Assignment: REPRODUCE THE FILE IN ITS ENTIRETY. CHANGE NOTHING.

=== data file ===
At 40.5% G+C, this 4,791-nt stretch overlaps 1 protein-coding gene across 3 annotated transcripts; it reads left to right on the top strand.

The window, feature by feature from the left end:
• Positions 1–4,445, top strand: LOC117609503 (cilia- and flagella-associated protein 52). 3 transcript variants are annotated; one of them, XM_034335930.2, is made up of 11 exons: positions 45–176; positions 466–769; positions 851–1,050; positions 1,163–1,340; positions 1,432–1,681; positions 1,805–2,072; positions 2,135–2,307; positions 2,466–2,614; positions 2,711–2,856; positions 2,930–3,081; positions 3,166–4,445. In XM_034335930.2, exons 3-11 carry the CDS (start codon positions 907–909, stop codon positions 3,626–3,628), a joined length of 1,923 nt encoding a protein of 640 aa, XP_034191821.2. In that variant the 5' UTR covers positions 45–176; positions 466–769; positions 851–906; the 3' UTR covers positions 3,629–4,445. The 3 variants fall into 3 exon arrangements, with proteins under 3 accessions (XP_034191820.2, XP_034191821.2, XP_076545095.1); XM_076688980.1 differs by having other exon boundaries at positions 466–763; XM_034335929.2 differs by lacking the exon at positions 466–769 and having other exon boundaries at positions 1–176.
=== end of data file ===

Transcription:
At 40.5% G+C, this 4,791-nt stretch overlaps 1 protein-coding gene across 3 annotated transcripts; it reads left to right on the top strand.

The window, feature by feature from the left end:
• Positions 1–4,445, top strand: LOC117609503 (cilia- and flagella-associated protein 52). 3 transcript variants are annotated; one of them, XM_034335930.2, is made up of 11 exons: positions 45–176; positions 466–769; positions 851–1,050; positions 1,163–1,340; positions 1,432–1,681; positions 1,805–2,072; positions 2,135–2,307; positions 2,466–2,614; positions 2,711–2,856; positions 2,930–3,081; positions 3,166–4,445. In XM_034335930.2, exons 3-11 carry the CDS (start codon positions 907–909, stop codon positions 3,626–3,628), a joined length of 1,923 nt encoding a protein of 640 aa, XP_034191821.2. In that variant the 5' UTR covers positions 45–176; positions 466–769; positions 851–906; the 3' UTR covers positions 3,629–4,445. The 3 variants fall into 3 exon arrangements, with proteins under 3 accessions (XP_034191820.2, XP_034191821.2, XP_076545095.1); XM_076688980.1 differs by having other exon boundaries at positions 466–763; XM_034335929.2 differs by lacking the exon at positions 466–769 and having other exon boundaries at positions 1–176.